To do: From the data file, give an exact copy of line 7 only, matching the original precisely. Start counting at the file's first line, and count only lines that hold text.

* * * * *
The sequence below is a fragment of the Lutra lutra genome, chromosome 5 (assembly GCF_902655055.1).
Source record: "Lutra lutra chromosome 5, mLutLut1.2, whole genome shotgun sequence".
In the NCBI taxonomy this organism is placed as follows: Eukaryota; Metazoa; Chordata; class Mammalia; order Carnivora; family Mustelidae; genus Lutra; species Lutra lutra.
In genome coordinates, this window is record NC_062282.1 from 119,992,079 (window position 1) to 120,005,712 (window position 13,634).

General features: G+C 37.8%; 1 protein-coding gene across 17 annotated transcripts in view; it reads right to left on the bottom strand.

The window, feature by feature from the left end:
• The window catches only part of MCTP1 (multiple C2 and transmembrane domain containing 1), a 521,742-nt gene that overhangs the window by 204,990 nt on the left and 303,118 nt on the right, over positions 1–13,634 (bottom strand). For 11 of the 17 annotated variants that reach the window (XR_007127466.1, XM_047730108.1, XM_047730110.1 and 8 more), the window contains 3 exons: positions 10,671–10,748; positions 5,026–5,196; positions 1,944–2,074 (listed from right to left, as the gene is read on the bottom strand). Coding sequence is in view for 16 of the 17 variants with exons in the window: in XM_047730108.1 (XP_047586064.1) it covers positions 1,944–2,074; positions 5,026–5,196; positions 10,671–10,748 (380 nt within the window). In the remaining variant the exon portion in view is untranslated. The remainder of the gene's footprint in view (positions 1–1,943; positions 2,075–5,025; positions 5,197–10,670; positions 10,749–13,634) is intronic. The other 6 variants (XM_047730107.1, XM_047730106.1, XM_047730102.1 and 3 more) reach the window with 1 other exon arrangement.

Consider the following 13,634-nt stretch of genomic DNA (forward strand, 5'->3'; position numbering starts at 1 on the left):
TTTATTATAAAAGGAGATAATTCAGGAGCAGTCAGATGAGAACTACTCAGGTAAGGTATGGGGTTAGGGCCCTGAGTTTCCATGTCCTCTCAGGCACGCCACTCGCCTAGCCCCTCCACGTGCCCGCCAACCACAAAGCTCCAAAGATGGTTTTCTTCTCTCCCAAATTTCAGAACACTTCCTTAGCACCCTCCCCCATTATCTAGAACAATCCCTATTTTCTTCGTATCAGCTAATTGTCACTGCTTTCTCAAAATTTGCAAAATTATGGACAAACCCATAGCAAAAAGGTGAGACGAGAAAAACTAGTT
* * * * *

• The window catches only part of MCTP1 (multiple C2 and transmembrane domain containing 1), a 521,742-nt gene that overhangs the window by 204,990 nt on the left and 303,118 nt on the right, over positions 1–13,634 (bottom strand). For 11 of the 17 annotated variants that reach the window (XR_007127466.1, XM_047730108.1, XM_047730110.1 and 8 more), the window contains 3 exons: positions 10,671–10,748; positions 5,026–5,196; positions 1,944–2,074 (listed from right to left, as the gene is read on the bottom strand). Coding sequence is in view for 16 of the 17 variants with exons in the window: in XM_047730108.1 (XP_047586064.1) it covers positions 1,944–2,074; positions 5,026–5,196; positions 10,671–10,748 (380 nt within the window). In the remaining variant the exon portion in view is untranslated. The remainder of the gene's footprint in view (positions 1–1,943; positions 2,075–5,025; positions 5,197–10,670; positions 10,749–13,634) is intronic. The other 6 variants (XM_047730107.1, XM_047730106.1, XM_047730102.1 and 3 more) reach the window with 1 other exon arrangement.